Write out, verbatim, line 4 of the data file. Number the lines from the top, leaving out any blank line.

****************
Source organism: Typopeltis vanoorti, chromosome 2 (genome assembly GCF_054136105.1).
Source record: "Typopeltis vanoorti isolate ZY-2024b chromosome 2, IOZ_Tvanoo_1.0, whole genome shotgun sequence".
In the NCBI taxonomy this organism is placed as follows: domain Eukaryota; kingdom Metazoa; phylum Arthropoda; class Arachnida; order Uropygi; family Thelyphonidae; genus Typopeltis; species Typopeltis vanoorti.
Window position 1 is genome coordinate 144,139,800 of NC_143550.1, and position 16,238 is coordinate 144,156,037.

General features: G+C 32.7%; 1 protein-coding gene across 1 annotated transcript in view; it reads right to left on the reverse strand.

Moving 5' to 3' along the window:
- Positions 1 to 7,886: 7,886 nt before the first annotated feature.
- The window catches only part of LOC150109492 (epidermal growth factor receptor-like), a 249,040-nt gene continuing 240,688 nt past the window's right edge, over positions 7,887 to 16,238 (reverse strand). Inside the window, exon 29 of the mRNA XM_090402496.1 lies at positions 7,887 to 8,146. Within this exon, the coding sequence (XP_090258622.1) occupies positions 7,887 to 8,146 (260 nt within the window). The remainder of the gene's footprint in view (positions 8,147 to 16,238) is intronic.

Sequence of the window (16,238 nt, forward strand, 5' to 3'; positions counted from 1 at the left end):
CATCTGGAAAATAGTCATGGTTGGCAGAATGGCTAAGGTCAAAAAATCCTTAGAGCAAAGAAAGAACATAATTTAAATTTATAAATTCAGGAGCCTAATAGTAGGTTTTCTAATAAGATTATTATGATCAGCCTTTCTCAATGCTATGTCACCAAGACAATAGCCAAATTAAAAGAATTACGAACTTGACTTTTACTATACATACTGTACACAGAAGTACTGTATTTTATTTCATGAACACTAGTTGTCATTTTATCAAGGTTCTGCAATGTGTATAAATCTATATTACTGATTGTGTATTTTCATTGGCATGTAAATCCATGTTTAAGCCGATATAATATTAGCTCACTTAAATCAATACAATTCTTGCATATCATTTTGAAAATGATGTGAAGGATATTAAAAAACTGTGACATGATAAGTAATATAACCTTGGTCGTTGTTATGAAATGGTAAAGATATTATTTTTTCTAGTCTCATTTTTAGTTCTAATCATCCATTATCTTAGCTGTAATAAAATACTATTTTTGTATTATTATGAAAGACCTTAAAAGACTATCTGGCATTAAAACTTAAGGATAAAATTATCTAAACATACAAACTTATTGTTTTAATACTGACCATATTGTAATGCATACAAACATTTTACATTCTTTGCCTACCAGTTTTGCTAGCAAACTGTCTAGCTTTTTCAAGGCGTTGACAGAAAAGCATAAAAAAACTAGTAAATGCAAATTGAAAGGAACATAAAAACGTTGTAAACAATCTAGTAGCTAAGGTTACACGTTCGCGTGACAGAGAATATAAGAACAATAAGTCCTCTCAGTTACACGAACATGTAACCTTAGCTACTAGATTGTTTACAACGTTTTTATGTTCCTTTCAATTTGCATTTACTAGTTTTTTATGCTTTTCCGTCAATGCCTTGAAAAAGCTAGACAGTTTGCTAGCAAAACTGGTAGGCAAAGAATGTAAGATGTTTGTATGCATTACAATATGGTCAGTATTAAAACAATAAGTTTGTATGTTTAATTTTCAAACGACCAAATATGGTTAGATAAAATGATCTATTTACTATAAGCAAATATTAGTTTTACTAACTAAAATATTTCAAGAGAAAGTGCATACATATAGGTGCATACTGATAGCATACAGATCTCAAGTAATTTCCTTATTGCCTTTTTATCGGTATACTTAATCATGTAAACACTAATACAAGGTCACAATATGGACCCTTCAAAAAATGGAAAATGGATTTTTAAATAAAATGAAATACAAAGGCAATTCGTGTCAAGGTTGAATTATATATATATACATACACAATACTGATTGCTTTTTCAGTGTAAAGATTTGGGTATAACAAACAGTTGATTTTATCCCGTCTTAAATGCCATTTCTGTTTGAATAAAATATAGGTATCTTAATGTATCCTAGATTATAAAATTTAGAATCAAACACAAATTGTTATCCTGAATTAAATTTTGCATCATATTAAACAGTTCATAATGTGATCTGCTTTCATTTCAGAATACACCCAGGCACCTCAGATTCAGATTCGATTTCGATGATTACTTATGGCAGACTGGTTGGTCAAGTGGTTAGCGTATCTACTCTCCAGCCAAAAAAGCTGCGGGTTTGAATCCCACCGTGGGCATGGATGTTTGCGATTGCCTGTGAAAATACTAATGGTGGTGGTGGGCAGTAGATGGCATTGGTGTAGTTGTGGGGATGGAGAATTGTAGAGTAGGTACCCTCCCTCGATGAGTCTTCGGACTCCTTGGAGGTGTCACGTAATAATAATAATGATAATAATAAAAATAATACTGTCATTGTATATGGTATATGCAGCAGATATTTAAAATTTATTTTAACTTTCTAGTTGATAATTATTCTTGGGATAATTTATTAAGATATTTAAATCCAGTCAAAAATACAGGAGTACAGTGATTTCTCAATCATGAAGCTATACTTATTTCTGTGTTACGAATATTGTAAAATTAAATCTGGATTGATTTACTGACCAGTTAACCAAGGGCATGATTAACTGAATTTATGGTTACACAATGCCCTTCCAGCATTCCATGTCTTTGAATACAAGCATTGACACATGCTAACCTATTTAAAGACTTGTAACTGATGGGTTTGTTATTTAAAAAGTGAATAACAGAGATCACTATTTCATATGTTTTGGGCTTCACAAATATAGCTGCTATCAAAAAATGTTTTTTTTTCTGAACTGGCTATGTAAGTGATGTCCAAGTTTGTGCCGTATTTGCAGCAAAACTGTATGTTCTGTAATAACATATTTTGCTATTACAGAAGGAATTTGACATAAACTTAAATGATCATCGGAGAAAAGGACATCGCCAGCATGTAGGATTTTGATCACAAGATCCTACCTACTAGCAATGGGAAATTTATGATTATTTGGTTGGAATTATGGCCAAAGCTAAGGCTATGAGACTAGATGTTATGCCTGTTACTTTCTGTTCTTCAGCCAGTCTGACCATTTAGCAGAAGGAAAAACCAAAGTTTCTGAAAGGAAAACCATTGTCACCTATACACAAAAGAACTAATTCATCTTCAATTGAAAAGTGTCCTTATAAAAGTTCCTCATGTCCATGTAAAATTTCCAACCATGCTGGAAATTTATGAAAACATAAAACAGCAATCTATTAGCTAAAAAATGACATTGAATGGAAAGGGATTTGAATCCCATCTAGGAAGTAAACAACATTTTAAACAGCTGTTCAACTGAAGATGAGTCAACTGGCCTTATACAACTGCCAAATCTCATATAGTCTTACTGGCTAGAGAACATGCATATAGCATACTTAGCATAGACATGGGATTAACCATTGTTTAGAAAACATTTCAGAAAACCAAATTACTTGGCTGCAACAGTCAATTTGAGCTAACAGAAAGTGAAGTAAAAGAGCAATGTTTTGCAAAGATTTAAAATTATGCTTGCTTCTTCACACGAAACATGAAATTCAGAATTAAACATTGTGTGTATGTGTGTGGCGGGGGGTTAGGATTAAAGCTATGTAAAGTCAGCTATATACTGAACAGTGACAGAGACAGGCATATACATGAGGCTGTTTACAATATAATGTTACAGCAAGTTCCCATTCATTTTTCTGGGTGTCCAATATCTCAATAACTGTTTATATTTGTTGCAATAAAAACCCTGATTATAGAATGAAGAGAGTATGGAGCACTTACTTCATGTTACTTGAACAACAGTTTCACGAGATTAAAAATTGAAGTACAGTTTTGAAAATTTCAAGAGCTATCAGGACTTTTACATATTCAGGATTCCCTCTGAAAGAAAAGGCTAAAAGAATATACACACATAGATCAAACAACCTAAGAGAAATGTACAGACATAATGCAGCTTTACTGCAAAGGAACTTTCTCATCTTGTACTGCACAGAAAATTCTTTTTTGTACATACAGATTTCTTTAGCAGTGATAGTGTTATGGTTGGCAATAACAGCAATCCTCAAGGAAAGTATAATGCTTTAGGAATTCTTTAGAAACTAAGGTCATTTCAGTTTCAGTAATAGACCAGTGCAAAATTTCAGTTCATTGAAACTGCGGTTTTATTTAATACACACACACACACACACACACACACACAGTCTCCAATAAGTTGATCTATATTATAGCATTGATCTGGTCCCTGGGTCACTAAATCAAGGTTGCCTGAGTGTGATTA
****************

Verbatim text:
Window position 1 is genome coordinate 144,139,800 of NC_143550.1, and position 16,238 is coordinate 144,156,037.